Lewis Hamilton says the Mercedes W12 is “a monster of a diva”

© Steve Etherington for Mercedes-Benz Grand Prix Ltd.

Lewis Hamilton explains the problems Mercedes faced in 2021 because of the new Formula 1 rules, and says the W12 “has been very, very hard to set up”.

In 2021 Formula 1 tweaked the regulations a bit so that they favoured high-rake concept cars like Red Bull and Ferrari, while a low-rake design, like the one Mercedes uses, has been at a disadvantage.

Lewis Hamilton says these changes completely destroyed any progress that they have made with their car in recent years.

“Definitely. We knew we were going to lose all this downforce and once we found how much downforce we lost, the whole characteristics of the car shifted,” Hamilton told selected journalists.

“So what we had worked on for several years, getting the car into that sweet spot like last year, it’s been a nightmare to undo by playing with the tools when you can’t actually change any of the tools, and it just is what it is and trying to find smart ways to work around less downforce.

“There have been a lot of elements that have made it harder than ever. It’s been the hardest car to set up and I’ve done a lot of sim testing but even sim days.

“You go and do a sim day and the sim is not in the right place it’s supposed to be – the grip level’s not right or the wind effect is not right or the thermal deg is set wrong so you can come away with bogus numbers and you have to be so careful with the data that you are receiving and the decisions that you’re making.

“It’s been a rollercoaster ride.”

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Mercedes has had difficult cars in the past, for example team boss Toto Wolff called the team’s 2017 car “a diva”, but Hamilton says the 2021 challenger is “a monster of a diva”.

“The car has been very, very hard to set up. Toto said one of our cars was a diva but this one is a monster of a diva.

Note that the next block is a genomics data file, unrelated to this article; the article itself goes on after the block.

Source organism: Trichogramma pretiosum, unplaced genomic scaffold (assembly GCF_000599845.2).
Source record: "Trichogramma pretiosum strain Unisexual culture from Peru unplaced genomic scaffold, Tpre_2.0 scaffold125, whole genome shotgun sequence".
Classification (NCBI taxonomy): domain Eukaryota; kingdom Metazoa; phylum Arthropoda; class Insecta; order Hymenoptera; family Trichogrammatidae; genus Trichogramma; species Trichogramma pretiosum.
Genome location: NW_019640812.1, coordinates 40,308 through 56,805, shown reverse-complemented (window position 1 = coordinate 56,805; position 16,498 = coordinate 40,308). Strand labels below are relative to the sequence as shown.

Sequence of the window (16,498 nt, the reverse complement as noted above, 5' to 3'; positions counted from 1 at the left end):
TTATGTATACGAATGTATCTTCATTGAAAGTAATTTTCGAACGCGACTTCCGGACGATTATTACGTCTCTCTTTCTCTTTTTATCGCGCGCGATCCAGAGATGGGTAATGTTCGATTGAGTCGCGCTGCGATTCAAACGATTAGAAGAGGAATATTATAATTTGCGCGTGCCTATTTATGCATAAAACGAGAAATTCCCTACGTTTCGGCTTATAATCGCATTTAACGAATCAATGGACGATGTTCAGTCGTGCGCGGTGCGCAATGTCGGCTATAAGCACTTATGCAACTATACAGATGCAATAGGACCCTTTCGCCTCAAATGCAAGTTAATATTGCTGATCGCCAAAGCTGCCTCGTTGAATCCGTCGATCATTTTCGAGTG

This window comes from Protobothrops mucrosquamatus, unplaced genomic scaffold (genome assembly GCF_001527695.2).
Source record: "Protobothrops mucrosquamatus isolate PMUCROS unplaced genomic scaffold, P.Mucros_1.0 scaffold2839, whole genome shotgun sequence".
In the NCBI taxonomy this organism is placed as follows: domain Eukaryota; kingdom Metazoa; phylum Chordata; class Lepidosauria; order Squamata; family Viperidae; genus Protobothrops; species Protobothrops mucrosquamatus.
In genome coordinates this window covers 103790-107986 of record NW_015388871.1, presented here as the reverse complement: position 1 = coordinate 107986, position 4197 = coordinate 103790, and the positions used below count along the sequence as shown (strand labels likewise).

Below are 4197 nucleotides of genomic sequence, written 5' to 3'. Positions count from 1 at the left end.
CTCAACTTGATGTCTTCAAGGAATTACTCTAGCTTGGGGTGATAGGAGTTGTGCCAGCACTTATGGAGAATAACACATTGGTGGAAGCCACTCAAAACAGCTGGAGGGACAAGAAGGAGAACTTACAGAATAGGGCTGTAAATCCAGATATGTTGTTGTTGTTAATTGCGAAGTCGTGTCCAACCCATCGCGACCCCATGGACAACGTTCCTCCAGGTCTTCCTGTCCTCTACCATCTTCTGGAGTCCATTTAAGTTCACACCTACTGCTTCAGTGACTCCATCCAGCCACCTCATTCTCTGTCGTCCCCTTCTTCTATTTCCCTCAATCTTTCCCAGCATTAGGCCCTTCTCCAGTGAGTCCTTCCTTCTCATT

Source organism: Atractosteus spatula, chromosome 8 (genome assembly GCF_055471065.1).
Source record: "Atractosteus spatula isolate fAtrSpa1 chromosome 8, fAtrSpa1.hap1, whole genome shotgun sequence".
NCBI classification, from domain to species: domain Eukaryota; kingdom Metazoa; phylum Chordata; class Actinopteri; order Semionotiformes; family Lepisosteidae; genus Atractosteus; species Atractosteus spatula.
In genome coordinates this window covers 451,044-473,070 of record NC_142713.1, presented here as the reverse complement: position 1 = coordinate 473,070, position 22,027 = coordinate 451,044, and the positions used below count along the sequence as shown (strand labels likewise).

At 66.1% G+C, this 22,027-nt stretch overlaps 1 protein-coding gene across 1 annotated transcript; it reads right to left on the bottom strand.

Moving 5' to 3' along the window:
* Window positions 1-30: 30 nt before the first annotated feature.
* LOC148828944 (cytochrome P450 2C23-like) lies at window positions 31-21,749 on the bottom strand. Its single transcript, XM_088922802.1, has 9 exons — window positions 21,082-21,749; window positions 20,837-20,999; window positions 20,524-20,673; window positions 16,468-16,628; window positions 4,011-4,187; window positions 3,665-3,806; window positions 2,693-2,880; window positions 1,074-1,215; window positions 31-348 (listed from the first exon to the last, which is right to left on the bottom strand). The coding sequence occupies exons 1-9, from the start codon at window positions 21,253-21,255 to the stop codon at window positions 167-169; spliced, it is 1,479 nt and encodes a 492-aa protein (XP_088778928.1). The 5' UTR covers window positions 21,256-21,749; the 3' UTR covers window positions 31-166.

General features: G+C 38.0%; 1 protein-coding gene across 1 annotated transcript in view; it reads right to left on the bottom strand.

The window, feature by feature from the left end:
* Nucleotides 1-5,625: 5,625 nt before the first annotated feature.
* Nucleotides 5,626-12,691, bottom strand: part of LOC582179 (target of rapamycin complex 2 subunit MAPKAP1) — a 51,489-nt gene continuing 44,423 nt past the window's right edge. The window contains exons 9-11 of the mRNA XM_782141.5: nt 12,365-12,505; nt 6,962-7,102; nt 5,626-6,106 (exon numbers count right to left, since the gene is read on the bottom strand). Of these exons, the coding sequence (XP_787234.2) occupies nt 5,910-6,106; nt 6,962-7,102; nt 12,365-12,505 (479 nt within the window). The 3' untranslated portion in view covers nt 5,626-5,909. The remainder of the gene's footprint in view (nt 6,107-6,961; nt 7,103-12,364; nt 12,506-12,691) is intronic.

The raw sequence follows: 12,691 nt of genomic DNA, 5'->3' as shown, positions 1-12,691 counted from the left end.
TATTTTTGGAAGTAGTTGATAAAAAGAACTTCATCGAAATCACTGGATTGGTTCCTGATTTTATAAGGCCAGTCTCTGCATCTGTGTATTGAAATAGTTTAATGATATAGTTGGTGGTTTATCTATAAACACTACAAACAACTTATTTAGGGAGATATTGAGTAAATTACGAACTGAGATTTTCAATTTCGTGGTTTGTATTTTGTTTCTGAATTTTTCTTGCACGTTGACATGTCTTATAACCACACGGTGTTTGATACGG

“Plus we’ve had less practice time, so it’s been harder to get the car in the right window. And so therefore, when you don’t get the car in the right window, you just limit your potential.

“So I’m just not able to maximise my ability through the set-up not being in the right place, and it’s been very, very hard to get it into the right place.

“[In Brazil] I got the car exactly where I wanted. And that was like literally hitting the nail on the head.

“But that’s like maybe once or twice we’ve done that this year. I’d say in Brazil we maybe operated in that optimum, but most of the time we’re not optimising it. So you look deeper into the detail to try and find any performance that’s left over.

“So if, for example, the bodywork is slightly too open for cooling and you’re leaving 30 milliseconds of performance on the table, you chase it more than you’ve ever done before. You’re really hard on the guys: ‘Close the damn car up.’

“Or it could be heating from the front discs, or tyre pressures, gear ratios. When you’re shifting the gears, or the revs bog when you do the launch.

“The fuel target: making sure that you’re not finishing the race with four kilos of fuel and leaving a second of race time or whatever it is on the plate.

“So those are things that I’ve been applying more energy towards and being a lot harder with the team on. Because we need every millisecond we can get, particularly at the places where we have been really quite a bit down. Just going into more detail everywhere…

“I would say I’ve been more committed than I’ve ever been,” concluded the seven-time champion.

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